Life Sciences

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The Queen Mary University of London (QMUL) Life Sciences Institute (LSI) aims to develop a unique life sciences cluster stretching across our east London campuses, acting as a beacon to attract partners from higher education, the NHS and industry. Working with these partners, and through the application of interdisciplinary research expertise garnered from all three faculties of QMUL, the LSI will address fundamental healthcare-related challenges to deliver demonstrable patient benefits.  In doing so, the LSI and partners will aim to prevent illness and optimise treatment (through improved delivery of safe and compassionate care) and so address the marked health inequalities in the local population of London’s East End and beyond. 

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Our research is conducted across a wide range of disciplines, including humanities, social sciences, law, medicine, dentistry, science and engineering. There is substantial world-class life sciences activity across the university, including:

School of Medicine and Dentistry

Faculty of Science and Engineering

Faculty of Humanities and Social Sciences

  • Global health governance
  • Ethics and regulation
  • The evaluation of public health interventions
  • Business innovation in healthcare.

The range of subjects enables us to offer broad, interesting and exciting areas of study to students and researchers.

Our co-location at both our Whitechapel and Charterhouse Square campuses with clinical services at the Barts Health NHS Trust, together with our work with the East London NHS Foundation Trust and local commissioning groups (CCGs), complements and strengthens our research endeavours.

Our researchers are also supported by the University’s Genome Centre, which provides specialist services in a range of areas such as Single Cell genomics, RNA sequencing, DNA methylation profiling and targeted DNA sequencing.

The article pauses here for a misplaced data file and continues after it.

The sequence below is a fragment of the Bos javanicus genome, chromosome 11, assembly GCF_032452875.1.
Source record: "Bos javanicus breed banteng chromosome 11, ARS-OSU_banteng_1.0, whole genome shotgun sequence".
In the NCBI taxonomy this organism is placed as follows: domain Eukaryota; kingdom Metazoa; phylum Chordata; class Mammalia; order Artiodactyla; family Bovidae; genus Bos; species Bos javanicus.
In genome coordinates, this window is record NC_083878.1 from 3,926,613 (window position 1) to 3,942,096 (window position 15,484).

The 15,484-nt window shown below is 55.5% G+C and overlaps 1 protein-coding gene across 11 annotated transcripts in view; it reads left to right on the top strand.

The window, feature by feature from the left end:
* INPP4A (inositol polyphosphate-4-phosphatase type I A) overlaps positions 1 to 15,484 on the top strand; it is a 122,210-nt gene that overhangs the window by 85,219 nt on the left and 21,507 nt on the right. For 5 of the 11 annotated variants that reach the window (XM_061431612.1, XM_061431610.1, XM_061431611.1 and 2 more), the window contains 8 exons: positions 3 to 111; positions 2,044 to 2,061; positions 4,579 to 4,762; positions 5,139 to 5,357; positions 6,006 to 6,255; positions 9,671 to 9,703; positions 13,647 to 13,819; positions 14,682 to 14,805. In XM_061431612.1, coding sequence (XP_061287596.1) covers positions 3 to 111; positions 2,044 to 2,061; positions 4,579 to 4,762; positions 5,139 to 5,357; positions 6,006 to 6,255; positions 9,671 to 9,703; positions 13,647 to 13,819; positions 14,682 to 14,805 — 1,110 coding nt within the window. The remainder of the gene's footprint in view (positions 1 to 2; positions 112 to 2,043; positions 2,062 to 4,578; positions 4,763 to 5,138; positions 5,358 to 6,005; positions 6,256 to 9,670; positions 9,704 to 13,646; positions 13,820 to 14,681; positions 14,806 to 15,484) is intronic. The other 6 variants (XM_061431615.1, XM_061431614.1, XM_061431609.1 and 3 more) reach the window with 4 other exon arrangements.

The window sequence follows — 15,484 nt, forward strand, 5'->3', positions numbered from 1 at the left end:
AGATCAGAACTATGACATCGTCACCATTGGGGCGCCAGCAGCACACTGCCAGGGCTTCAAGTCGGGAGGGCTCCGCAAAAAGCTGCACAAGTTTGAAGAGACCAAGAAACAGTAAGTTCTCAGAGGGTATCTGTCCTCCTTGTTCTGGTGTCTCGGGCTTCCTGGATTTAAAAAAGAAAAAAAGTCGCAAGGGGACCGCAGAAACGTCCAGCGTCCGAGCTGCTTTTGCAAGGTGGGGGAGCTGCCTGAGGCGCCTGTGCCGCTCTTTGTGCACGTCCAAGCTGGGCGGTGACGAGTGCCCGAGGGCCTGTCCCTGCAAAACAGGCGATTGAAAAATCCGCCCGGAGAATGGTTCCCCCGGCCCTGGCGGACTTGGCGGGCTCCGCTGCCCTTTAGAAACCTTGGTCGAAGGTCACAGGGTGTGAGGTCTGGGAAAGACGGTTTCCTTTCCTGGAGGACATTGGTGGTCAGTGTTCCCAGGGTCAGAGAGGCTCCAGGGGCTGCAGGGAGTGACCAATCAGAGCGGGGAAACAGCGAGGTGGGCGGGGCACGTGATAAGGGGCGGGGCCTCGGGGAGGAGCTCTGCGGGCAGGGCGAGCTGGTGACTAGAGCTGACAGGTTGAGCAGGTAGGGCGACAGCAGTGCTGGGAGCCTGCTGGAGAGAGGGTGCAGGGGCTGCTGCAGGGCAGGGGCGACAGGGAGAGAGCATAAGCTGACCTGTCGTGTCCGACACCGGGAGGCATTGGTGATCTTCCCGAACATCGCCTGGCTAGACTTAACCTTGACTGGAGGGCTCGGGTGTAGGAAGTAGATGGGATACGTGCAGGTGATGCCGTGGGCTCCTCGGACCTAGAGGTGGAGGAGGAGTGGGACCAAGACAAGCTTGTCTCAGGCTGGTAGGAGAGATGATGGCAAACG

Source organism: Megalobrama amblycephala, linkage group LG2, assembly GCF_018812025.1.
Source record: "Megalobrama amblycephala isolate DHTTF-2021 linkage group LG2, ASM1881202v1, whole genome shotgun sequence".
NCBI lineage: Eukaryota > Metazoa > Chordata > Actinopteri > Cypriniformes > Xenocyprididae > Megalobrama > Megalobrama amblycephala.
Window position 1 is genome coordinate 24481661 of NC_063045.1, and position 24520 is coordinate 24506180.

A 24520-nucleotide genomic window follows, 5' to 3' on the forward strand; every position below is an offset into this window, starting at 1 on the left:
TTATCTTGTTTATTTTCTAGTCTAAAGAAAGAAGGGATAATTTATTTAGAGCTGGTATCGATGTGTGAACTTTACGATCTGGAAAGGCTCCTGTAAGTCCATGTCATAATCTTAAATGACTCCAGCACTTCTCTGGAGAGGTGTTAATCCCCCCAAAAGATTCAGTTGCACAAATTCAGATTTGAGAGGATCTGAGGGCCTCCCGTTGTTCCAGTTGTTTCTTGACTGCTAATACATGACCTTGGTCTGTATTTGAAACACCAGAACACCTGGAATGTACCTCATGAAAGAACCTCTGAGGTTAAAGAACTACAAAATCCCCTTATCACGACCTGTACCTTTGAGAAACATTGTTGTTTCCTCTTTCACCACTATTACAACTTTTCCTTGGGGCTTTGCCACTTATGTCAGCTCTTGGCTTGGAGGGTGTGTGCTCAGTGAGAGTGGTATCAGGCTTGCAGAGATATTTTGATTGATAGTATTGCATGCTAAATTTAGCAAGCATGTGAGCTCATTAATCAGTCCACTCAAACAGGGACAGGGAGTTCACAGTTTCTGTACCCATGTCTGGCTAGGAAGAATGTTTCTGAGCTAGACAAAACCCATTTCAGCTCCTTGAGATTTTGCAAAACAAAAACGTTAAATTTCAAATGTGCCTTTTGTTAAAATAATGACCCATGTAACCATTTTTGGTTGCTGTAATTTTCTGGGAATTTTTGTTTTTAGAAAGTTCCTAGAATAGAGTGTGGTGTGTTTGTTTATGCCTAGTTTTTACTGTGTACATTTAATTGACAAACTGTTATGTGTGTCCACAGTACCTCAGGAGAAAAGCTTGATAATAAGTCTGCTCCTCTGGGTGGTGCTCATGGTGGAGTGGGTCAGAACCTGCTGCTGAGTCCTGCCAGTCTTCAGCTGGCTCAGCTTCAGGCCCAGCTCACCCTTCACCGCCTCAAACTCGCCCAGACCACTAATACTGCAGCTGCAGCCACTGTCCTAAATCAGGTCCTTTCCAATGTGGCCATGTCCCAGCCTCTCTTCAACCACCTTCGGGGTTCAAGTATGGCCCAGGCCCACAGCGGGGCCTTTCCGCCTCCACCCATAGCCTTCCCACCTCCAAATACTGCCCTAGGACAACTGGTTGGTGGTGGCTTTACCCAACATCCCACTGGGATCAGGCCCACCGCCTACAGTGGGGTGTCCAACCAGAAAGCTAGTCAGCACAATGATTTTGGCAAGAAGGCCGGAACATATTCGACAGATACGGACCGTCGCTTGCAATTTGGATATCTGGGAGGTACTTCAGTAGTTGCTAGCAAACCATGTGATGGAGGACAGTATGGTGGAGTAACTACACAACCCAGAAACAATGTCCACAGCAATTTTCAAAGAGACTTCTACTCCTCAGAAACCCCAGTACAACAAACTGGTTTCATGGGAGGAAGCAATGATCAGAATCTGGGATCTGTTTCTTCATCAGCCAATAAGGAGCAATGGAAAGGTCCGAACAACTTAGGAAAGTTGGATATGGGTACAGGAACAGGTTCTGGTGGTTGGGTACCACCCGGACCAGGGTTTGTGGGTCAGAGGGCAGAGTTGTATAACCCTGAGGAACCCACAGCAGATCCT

Other key factors that contribute towards making life sciences a rapidly evolving area for research include:

  • The cost of sequencing an individual human genome has fallen to a level where it can be conducted commercially at substantial volume
  • The technology now exists to go beyond comparing differences in people’s genetic makeup (genotyping), to studying the products of genes (transcriptomics), cell signalling molecules (metabolomics) and protein analysis (proteomics)
  • Many parts of the health service have moved to electronic data recording, thus allowing the utilisation of such records (suitably anonymised) in data analysis
  • Environmental and social records in the UK are well maintained, accessible and rich. These can be augmented, accessing the rapidly emerging range of devices and internet-based systems that record location, activity, behaviour and health metrics
  • New approaches are being developed to cope with high data volumes and high data rates – allowing the analysis in realistic timeframes of data such as those described above.

QMUL already possesses substantial expertise in the processing and analysis of big datasets; a number of physicists from QMUL’s Particle Physics Research Centre have been heavily involved in the Large Hadron Collider at CERN and the computing resources available at QMUL are well developed. Barts Health NHS Trust is one of the largest hospital trusts in Europe and already uses an electronic health record system.

Life sciences research activity

There is a substantial amount of life science research activity within QMUL’s three faculties, their schools and institutes. Find out more about our .

Impact of life sciences

Find out more about the impact of QMUL’s life sciences research on individual patients and populations.

International collaboration

QMUL has excellent international links for research, students, partnerships and opportunities to study abroad, giving the university a global impact. It has been named one of the world’s "most international" universities.

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